TARPON SPRINGS — Two portraits of Arunya Rouch emerged the day after police say she gunned down a Publix co-worker and shot at police officers — that of a sensitive, loving wife who "cried her eyes out" when she was fired by Publix on Tuesday, and that of a vengeful shooter who went after those who had teased and bullied her at work.
"Sometimes people need help and just snap," said Renee Katherine Pallante, her best friend and co-worker at the Publix store on U.S. 19 in Tarpon Springs. "People have no idea of the effect they have on someone's mental state when the taunting never stops."
Rouch, 41, an immigrant from Thailand who had never been convicted of a crime in Florida, remained in intensive care Wednesday at Bayfront Medical Center in St. Petersburg.
She was wounded by a Tarpon Springs detective inside Publix after firing at him and another police officer. Her husband, Thomas Rouch, 52, told a judge she was near death. Police described her condition as critical, but stable.
She is charged with first-degree murder in the shooting death of co-worker Gregory Janowski, 40, as he sat in his car outside the Publix at noon Tuesday. Janowski, of Spring Hill, worked in the meat department. Rouch, of Tarpon Springs, worked nearby in seafood. Janowski had been one of her taunters, Pallante said.
On Saturday, Janowski reported Rouch for working "off the clock," a violation of company rules. It is a strict policy because Publix employs many minors and because of liability issues. She reportedly threatened him for reporting her for working on her own time, then was fired.
Pallante last saw her "crying her eyes out" in the manager's office Tuesday morning after her firing. Rouch had received her five-year service award the previous week.
Rouch was in charge of seafood and trained her helpers. She was demanding and highly critical. "She always had issues with other people, especially younger, new employees she was training," Palante said.
Pallante was also Janowski's friend. She described him as an "everyday guy's guy." He was funny, well-liked.
"But he teased her just as much as the rest of them. The teasing was horrible, and I wouldn't doubt it is what led to all this. It wasn't because she got fired that all this happened. It's because the world we live in and the people we work with just don't know when to let off."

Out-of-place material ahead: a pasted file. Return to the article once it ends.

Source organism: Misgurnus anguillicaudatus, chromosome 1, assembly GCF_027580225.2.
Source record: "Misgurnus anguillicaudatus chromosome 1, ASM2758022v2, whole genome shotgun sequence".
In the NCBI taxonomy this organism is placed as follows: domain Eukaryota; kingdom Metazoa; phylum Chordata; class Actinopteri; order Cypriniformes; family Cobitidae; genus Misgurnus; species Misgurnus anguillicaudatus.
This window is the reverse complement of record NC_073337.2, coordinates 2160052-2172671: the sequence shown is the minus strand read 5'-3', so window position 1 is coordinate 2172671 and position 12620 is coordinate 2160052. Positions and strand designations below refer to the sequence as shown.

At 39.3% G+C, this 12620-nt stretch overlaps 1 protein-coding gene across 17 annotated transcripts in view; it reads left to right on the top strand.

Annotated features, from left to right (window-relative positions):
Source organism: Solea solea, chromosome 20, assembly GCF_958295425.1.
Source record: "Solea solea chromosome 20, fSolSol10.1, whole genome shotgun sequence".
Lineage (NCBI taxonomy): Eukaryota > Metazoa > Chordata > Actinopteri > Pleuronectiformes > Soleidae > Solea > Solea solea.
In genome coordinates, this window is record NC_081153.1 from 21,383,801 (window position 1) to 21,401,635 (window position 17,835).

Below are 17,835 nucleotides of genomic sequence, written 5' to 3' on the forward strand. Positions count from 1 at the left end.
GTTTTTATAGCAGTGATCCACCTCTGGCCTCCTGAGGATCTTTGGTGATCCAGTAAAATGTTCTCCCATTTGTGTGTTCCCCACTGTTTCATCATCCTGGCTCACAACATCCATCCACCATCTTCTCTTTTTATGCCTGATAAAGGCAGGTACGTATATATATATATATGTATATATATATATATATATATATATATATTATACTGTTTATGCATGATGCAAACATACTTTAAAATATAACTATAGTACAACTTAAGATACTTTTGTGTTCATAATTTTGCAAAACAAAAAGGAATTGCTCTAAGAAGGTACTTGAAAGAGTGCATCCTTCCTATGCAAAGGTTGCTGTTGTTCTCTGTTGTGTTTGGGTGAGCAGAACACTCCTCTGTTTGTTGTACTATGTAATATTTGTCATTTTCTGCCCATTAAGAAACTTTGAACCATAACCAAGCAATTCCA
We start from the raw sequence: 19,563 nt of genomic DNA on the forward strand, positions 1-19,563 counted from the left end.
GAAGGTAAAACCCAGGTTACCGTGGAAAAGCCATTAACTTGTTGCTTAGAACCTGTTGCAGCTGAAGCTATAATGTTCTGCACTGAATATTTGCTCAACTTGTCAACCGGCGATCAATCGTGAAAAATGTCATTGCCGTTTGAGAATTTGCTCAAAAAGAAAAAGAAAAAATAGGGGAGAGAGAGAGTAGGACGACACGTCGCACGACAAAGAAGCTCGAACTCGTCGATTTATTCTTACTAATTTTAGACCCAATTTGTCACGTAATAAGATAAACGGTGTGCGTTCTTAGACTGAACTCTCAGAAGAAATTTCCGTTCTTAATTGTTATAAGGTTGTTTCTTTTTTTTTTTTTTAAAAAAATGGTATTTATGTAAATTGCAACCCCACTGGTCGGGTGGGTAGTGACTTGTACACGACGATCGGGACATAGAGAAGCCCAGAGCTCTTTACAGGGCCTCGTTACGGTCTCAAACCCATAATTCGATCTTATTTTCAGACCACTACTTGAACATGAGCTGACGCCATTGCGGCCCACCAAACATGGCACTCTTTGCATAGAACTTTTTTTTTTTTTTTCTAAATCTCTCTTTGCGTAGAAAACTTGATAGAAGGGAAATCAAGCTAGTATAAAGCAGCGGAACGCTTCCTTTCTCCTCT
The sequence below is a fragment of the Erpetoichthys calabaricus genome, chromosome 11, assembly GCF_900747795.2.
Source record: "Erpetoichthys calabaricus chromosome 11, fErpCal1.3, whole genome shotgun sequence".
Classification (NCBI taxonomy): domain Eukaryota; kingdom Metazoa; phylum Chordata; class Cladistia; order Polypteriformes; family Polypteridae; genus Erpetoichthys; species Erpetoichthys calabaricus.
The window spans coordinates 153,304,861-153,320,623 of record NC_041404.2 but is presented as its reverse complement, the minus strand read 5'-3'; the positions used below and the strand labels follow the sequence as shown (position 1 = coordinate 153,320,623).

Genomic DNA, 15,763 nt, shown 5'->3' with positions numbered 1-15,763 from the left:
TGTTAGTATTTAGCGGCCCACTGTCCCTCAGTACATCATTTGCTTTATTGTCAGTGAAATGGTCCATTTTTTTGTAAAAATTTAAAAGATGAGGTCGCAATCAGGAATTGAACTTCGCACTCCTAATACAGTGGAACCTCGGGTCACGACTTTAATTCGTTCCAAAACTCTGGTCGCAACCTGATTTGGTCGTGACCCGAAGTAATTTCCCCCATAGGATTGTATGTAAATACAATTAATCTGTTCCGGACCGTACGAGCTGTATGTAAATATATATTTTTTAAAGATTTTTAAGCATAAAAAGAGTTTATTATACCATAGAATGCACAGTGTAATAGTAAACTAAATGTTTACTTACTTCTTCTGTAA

Rouch's husband spent most of Wednesday at Bayfront. Pinellas County Judge Karl Grube wouldn't allow him to see her because she was under sheriff's custody. Because she was unconscious, the judge postponed a hearing for her until today.
Thomas Rouch, 52, works at a Publix in Palm Harbor. Pallante said he wasn't completely aware of how things had deteriorated since the weekend. All he would say publicly Wednesday was: "I love her very much.''
Phyllis Rouch, Thomas' 81-year-old mother, said the family was aware that Arunya Rouch had been "harassed" at work and had tried to transfer to another department or store.
Police said Rouch's acts were premeditated. They said she returned to the store after her firing with a 9mm semiautomatic pistol, intent on killing. Witnesses heard four shots when she confronted Janowski in his car. Then she ran into the store, began chasing other employees and then fired at two police officers. Customers in the crowded store ran screaming for the exits.
Police credited Tarpon Springs Detective Sgt. Mike Trill with preventing a bloodbath. She had fired directly at him and Officer Stephen Van Schaick. A bullet struck Van Schaick's gunbelt. Trill fired back, wounding her multiple times.
Rouch's husband arrived at the scene, was questioned by police, and released. The gun his wife used belonged to the family and was kept at home. The serial number will be sent to the Bureau of Alcohol, Tobacco, Firearms and Explosives to determine who bought it and where it was sold.
As grief counselors met with Publix employees on Wednesday, an equally two-sided portrait emerged for Janowski. He had conflicts with Rouch. But others knew him differently.
Workers held a 7 a.m. vigil for him in the Publix parking lot. Co-worker Melina Zoanos, 24, remembered him as "an all-American country man,'' who loved fishing, family and his pickup. It was never clear in what order.
Zoanos jokingly nicknamed him "Redneck."
"He was just into his family," said his uncle, George Kapetanis, 63.
Janowski married his longtime sweetheart Elizabeth Ramazetti six months ago. The couple have a 7-year-old daughter together, and Janowski has three other children, Kapetanis said.
The group at the vigil signed a white poster outside the store:
"RIP Greg. You will be missed. Love, Your Publix Family."
Times staff writer Curtis Krueger contributed to this report.